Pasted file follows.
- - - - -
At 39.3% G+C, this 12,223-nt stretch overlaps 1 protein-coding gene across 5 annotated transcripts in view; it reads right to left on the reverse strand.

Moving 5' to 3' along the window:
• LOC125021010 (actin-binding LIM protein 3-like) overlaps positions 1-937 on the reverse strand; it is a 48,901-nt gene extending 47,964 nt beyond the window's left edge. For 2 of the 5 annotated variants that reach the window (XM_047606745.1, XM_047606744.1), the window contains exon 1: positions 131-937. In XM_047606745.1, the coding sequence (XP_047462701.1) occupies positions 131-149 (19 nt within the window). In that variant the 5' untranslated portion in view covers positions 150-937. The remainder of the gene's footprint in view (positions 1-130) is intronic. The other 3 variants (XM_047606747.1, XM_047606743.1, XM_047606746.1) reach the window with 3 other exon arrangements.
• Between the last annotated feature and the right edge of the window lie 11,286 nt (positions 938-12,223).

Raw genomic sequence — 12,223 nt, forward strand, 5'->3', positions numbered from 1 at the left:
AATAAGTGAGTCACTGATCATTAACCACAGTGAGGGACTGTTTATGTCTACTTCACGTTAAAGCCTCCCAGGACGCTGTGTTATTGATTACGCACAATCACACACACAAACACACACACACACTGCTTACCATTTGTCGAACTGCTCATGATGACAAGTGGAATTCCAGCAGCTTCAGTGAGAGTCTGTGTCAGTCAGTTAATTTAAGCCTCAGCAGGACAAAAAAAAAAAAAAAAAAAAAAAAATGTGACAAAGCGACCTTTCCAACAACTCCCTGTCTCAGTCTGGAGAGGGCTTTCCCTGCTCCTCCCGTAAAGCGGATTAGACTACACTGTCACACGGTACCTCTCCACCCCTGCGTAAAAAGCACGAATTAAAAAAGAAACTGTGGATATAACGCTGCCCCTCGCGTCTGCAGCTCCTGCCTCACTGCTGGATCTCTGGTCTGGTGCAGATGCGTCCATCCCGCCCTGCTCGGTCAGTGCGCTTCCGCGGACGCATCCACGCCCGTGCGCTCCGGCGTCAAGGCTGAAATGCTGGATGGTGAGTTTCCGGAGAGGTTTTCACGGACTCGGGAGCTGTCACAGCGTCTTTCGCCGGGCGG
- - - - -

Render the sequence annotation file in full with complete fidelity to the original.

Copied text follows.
At 39.3% G+C, this 12,223-nt stretch overlaps 1 protein-coding gene across 5 annotated transcripts in view; it reads right to left on the reverse strand.

Moving 5' to 3' along the window:
• LOC125021010 (actin-binding LIM protein 3-like) overlaps positions 1-937 on the reverse strand; it is a 48,901-nt gene extending 47,964 nt beyond the window's left edge. For 2 of the 5 annotated variants that reach the window (XM_047606745.1, XM_047606744.1), the window contains exon 1: positions 131-937. In XM_047606745.1, the coding sequence (XP_047462701.1) occupies positions 131-149 (19 nt within the window). In that variant the 5' untranslated portion in view covers positions 150-937. The remainder of the gene's footprint in view (positions 1-130) is intronic. The other 3 variants (XM_047606747.1, XM_047606743.1, XM_047606746.1) reach the window with 3 other exon arrangements.
• Between the last annotated feature and the right edge of the window lie 11,286 nt (positions 938-12,223).

Raw genomic sequence — 12,223 nt, forward strand, 5'->3', positions numbered from 1 at the left:
AATAAGTGAGTCACTGATCATTAACCACAGTGAGGGACTGTTTATGTCTACTTCACGTTAAAGCCTCCCAGGACGCTGTGTTATTGATTACGCACAATCACACACACAAACACACACACACACTGCTTACCATTTGTCGAACTGCTCATGATGACAAGTGGAATTCCAGCAGCTTCAGTGAGAGTCTGTGTCAGTCAGTTAATTTAAGCCTCAGCAGGACAAAAAAAAAAAAAAAAAAAAAAAAATGTGACAAAGCGACCTTTCCAACAACTCCCTGTCTCAGTCTGGAGAGGGCTTTCCCTGCTCCTCCCGTAAAGCGGATTAGACTACACTGTCACACGGTACCTCTCCACCCCTGCGTAAAAAGCACGAATTAAAAAAGAAACTGTGGATATAACGCTGCCCCTCGCGTCTGCAGCTCCTGCCTCACTGCTGGATCTCTGGTCTGGTGCAGATGCGTCCATCCCGCCCTGCTCGGTCAGTGCGCTTCCGCGGACGCATCCACGCCCGTGCGCTCCGGCGTCAAGGCTGAAATGCTGGATGGTGAGTTTCCGGAGAGGTTTTCACGGACTCGGGAGCTGTCACAGCGTCTTTCGCCGGGCGG